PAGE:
Let’s see how long the 1,000,000th run will take… A single sha512sum is 128 characters, plus a “\n”, so we need a file that is 129,000,000 bytes long.

$ dd if=/dev/zero of=/tmp/foo bs=1000 count=129000

s=1000 count=129000

129000+0 records in

129000+0 records out

129000000 bytes (129 MB) copied, 0.327751 s, 394 MB/s

And let’s time how long it takes to sha512sum that entire file:

$ time sha512sum /tmp/foo

d8b81aa1485ad47faa38a9f6595556be9edcade0c3a077226773200ae91e9c71e897ef42b9ddb68e3d401ea079b5c5a6961bb50bf611f27832be8398aae3f898 /tmp/foo

real 0m0.817s

Nearly a second! That’s going to add up. The early sums are going to take less time, and the later ones will take more. We can roughly estimate that average run will take about half of the longest, and we can multiply that average by the 1,000,000 times we need to do it. That’s somewhere around 4 days on my laptop.

The way this problem is designed, this would be very difficult to parallelize. Every subsequent calculation builds on the previous, so we cannot split it up very easily.

However, every subsequent calculation builds on the previous, and this is something we can very much use to our advantage!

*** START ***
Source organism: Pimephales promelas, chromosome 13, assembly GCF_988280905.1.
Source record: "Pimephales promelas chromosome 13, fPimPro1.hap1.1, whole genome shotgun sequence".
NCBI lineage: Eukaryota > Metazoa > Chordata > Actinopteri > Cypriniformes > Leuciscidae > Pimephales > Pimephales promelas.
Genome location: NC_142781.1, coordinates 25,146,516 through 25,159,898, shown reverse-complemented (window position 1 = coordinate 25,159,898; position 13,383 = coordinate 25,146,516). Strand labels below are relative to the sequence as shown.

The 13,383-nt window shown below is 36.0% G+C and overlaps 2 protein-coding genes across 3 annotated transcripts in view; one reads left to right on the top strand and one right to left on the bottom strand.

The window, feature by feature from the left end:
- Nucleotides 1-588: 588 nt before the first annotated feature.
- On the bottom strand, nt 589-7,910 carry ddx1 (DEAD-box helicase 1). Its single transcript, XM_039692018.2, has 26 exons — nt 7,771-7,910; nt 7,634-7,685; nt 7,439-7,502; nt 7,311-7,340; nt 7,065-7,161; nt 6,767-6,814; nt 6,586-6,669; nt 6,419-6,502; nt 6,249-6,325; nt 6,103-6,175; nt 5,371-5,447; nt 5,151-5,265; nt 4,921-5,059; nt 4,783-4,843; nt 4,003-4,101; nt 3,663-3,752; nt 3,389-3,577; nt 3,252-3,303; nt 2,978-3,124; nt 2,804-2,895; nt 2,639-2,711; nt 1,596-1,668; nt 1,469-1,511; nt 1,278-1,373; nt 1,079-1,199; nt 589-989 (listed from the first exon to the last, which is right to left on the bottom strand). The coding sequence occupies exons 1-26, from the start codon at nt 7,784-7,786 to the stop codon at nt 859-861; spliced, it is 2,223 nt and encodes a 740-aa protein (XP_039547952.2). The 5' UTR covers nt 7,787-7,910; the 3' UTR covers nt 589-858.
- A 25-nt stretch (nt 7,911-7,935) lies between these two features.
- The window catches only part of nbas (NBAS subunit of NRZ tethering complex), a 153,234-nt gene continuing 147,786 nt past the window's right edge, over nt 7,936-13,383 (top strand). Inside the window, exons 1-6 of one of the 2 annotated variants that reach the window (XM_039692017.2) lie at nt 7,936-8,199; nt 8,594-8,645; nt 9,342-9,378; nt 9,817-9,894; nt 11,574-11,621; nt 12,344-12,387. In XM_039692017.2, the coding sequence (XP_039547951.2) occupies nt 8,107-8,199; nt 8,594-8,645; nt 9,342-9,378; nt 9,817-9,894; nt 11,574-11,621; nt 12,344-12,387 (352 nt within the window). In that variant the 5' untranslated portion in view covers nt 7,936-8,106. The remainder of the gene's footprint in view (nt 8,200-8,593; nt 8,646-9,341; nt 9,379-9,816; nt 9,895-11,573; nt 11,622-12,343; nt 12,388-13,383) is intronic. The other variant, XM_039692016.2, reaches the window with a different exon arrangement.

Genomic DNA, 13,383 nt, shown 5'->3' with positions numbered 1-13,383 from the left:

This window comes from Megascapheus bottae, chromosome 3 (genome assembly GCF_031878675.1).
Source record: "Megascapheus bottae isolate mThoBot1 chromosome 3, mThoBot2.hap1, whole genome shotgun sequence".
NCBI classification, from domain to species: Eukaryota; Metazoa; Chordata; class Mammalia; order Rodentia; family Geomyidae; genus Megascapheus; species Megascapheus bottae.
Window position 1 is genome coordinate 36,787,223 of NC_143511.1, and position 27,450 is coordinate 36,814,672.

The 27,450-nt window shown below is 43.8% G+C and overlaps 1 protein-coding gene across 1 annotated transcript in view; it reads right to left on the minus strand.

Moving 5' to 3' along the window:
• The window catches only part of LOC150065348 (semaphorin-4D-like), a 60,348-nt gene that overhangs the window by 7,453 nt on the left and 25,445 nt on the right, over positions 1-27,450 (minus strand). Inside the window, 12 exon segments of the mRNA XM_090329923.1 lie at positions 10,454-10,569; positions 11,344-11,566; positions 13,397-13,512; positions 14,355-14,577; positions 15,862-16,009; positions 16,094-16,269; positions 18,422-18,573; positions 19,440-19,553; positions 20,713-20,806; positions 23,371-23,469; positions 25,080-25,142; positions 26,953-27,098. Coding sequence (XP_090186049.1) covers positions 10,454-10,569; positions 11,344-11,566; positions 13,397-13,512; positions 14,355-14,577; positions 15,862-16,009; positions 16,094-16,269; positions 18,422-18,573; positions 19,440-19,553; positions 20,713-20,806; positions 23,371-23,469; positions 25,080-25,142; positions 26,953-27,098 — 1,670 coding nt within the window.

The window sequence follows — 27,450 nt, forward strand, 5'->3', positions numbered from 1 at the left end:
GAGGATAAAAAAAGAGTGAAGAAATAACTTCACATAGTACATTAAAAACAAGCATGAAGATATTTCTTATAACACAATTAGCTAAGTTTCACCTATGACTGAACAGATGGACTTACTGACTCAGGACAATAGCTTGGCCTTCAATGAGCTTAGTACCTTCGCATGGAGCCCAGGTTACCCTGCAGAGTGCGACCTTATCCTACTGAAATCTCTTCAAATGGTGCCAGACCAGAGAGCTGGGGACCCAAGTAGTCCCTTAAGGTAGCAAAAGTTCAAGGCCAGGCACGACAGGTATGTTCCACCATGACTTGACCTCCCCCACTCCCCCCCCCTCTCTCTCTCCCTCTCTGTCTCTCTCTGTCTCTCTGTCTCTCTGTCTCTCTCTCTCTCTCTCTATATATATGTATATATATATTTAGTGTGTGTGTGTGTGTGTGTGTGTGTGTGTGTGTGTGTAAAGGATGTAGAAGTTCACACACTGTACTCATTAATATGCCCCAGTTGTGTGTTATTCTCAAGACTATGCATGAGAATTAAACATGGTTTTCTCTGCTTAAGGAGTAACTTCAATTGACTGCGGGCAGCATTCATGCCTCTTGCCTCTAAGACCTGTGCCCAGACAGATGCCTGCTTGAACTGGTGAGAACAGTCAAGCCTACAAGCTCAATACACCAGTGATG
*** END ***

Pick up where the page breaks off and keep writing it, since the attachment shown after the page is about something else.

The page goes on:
In the shell script above, each call to sha512sum starts over from scratch. This is completely wasteful!

And now we’re back to the title of the challenge, How efficient are you?

Every time we perform the calculation, we just have a small new delta, a little bit of data added to the end. I would have been far more cruel, had I asked you to prepend the data, but in appending it, I gave you a tremendous chance for optimization!

So with each run, you can build on the work of the previous run, rather than starting over from scratch. You can take advantage improve both your CPU and memory utilization.

Here’s a small Python script from Kees Cook, who, by the way, solved each of these challenges ahead of their release, as my 1-man QA team ๐

#!/usr/bin/python

import hashlib, os, sys

m = hashlib.sha512()

m.update("Daemon\n")

digest = m.hexdigest() + "\n"

m = hashlib.sha512()

out = file('growing.sums','w')

top = 1000000

for i in range(0,top):

out.write(digest)

m.update(digest)

digest = m.hexdigest() + "\n"

if (i % 100) == 0:

print "%d %0.1f\r" % (i, i * 100 / top),

sys.stdout.flush()

out.close()

In less than 30 seconds, this script will generate precisely the same output that the shell script above will produce 4 days later! Amazing, huh!

I know that both Robert and Dave found their solutions in a similar manner. Dave wrote his script in Perl. I’m looking forward to reading their solutions on their blogs!